10. While I do see some marketing scheme happening here, I still agree that there are advantages with NFS (and NFS happens to be severely less expensive to set up).
  11. I'm running it on a couple of FreeBSD machines. Sadly I tried it for the HTML 5 video functionality, but all it seemed to do was crash the browser (I suppose the freeBSD developers haven't added that to the port yet). It did seem sickly fast, though. I'm running it on my FreeBSD 7.2 craptop as well. Chrome is still realllly fast with javascript. If you happen to be on an x86 based linux machine, I highly suggest you check out the alpha build on something that has a lot of javascript (like digg.com). It is insane.
  12. While I understand the performance benefits from removing the overhead of something like NFS, there are huge advantages to running ESXi over NFS. http://blogs.netapp.com/dave/2007/09/why-run-vmware-.html File management is easier, you can snapshot VM's, etc etc. Plus with iSCSI it's much harder to manage virtual space. For example, the way I'd do it (and I have a ZFS zpool with FreeBSD), I'd have to basically carve a chunk out of my zpool and allocate it as an iSCSI target (that is when iSCSI target is finished in FreeBSD). This actually subtracts from the overall storage in the zpool. Even though I'm carving out 20 or 30G, I may only us 15GB in the end, effectively wasting about 15G of space. A vmdk is dynamic in size and knows to not use the empty blocks. No space is wasted this way. Don't get me wrong, when I finally run out of ports to expand on my 4.7 TB NAS and utilize most of the bandwidth for the infiniband out that will come with the cheap SaS controller I'll purchase, I'm probably going to purchase a very large chassis and build a computer with as much storage as possible with openfiler, activate the iSCSI target functionality, and then use FreeBSD's iSCSI initiator over the spare gigabit port. The reason I'd do such a bizarre thing is simply so I can have at least virtual block devices to build more vdevs to add to my zpool. But for my virtual server environment, I'd probably just use NFS and spare myself the loads of extra wiring. My current NAS is packed to the brim, it's running FreeBSD with 4x750GB drives in one RAIDZ1, and 4x1TB drives in another, allowing for a fairly large and redundant pool. It's all packed into a tiny micro-atx case, with a cheap Sempron powering all of it. Since this server largely is used for NFS/CIFS shares, many of the CPU cycles are unused anyway. It has 4GB of memory, which provides a sufficient adaptive rebuild cache for now.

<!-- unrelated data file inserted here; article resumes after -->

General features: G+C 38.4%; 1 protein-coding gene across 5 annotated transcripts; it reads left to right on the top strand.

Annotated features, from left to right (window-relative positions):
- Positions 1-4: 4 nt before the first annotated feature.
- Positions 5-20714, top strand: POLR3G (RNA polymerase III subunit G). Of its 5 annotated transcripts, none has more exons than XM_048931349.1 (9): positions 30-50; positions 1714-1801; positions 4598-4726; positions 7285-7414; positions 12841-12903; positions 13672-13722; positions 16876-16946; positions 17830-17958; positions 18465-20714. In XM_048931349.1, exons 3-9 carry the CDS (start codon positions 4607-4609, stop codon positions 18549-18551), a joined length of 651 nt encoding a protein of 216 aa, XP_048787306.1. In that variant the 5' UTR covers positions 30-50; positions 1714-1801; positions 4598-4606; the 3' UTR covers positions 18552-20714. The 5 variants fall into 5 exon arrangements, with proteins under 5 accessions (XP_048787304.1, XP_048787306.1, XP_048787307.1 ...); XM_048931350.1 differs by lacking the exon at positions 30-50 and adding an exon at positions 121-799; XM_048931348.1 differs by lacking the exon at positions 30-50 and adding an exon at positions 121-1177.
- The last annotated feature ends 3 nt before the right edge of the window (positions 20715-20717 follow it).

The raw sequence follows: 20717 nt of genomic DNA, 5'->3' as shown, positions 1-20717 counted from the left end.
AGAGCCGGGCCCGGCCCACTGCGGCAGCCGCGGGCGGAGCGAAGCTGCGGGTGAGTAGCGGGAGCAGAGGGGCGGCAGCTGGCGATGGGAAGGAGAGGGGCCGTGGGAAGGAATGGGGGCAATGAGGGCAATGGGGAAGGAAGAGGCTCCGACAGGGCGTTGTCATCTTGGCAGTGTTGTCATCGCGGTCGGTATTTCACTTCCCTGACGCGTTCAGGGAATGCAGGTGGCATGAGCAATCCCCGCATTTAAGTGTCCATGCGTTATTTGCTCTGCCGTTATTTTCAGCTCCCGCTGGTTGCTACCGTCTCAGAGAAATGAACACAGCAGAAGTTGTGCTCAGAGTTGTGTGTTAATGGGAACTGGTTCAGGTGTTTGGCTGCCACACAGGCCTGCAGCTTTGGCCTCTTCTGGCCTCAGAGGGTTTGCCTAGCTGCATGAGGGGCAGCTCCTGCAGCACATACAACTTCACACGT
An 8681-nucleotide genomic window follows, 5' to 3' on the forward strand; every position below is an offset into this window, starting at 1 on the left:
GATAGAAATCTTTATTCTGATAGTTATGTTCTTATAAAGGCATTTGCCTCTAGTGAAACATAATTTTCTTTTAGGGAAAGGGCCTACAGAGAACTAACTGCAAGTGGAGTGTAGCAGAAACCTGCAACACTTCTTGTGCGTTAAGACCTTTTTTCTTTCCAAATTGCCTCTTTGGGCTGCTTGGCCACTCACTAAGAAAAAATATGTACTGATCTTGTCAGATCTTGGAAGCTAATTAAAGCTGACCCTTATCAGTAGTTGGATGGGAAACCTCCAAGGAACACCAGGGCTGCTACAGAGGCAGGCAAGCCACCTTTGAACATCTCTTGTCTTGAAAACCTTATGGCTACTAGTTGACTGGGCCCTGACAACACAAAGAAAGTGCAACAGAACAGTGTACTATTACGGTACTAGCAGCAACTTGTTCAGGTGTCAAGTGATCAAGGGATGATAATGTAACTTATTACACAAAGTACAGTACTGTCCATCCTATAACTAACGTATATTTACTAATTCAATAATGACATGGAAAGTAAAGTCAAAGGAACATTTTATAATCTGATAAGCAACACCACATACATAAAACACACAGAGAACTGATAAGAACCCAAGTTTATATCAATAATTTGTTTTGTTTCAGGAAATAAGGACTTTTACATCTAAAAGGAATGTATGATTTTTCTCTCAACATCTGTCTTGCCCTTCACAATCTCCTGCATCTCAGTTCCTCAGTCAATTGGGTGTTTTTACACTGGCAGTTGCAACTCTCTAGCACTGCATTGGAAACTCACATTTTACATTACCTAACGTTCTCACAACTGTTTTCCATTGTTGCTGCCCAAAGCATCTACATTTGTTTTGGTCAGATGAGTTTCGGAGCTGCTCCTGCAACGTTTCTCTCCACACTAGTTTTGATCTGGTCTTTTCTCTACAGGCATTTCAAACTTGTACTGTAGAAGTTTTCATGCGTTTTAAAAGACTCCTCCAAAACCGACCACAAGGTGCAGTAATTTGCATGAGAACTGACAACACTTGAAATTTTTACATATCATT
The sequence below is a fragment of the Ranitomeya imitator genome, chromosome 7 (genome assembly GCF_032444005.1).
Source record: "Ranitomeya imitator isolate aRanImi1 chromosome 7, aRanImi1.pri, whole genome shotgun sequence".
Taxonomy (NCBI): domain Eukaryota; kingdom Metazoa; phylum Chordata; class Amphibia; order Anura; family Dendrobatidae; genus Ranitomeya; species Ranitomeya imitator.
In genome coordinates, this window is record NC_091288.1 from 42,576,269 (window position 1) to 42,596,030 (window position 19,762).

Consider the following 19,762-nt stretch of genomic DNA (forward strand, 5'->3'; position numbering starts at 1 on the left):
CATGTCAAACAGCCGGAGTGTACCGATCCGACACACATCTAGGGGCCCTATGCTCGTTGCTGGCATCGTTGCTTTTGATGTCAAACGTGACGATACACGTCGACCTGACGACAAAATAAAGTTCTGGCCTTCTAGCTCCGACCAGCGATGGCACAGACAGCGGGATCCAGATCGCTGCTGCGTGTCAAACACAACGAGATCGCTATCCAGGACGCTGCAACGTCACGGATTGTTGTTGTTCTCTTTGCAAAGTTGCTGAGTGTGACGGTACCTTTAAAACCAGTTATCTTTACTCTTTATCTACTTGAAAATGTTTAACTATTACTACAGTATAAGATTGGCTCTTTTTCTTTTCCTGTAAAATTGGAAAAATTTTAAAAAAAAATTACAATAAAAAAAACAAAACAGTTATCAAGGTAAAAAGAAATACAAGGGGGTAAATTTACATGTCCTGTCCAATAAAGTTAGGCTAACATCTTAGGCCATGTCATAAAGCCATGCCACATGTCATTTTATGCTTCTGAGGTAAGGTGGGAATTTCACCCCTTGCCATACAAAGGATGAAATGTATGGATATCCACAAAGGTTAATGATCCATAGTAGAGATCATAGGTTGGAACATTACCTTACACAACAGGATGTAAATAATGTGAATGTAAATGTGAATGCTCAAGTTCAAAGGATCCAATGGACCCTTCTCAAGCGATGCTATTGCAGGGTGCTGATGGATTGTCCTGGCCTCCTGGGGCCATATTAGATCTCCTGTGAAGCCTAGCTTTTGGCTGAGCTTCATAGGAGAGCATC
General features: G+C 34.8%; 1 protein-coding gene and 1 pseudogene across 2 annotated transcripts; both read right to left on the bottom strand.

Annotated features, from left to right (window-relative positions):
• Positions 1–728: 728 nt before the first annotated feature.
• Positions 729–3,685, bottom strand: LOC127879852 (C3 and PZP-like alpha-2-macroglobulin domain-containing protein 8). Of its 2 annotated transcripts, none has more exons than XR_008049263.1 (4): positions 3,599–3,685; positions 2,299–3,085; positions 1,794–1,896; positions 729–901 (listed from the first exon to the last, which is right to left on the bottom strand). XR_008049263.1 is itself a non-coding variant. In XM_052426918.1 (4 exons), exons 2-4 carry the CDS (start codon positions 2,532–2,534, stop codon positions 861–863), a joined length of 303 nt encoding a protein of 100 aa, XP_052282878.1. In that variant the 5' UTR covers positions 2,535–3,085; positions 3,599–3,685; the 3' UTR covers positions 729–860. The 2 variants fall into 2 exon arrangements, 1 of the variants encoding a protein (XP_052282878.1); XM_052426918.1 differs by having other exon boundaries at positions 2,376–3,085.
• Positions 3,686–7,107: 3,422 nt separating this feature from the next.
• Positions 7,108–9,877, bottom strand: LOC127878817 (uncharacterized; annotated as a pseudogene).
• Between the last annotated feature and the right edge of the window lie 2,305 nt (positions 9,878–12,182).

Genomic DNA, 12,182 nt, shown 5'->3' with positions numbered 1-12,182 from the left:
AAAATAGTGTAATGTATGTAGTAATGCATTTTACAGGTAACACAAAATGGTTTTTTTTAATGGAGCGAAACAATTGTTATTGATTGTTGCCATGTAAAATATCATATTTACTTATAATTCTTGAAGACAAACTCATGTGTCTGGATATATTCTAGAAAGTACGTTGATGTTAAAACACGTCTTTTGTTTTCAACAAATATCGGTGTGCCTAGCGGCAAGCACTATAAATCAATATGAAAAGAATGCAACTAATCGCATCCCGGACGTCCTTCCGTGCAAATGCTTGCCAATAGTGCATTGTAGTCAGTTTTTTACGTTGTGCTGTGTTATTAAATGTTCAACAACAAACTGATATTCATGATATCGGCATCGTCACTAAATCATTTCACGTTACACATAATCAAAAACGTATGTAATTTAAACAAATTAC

13. It's been a while since I've watched Hak5 post rev3 season (although I don't think we can call them that anymore), and I haven't downloaded the latest episodes as of yet. I don't mean to judge a book by it's cover, but after reading the descriptions, the episode content seems to have improved immensely. Keep up the good work guys.
  14. I was thinking about writing a perl script to periodically check the RSS feeds, myself. I'm kind of annoyed by all the really bad RSS agregators (Miro is awful, Gnupod is awful, icecast is awful, they're all awful).
  15. The last few episodes have seemed much better.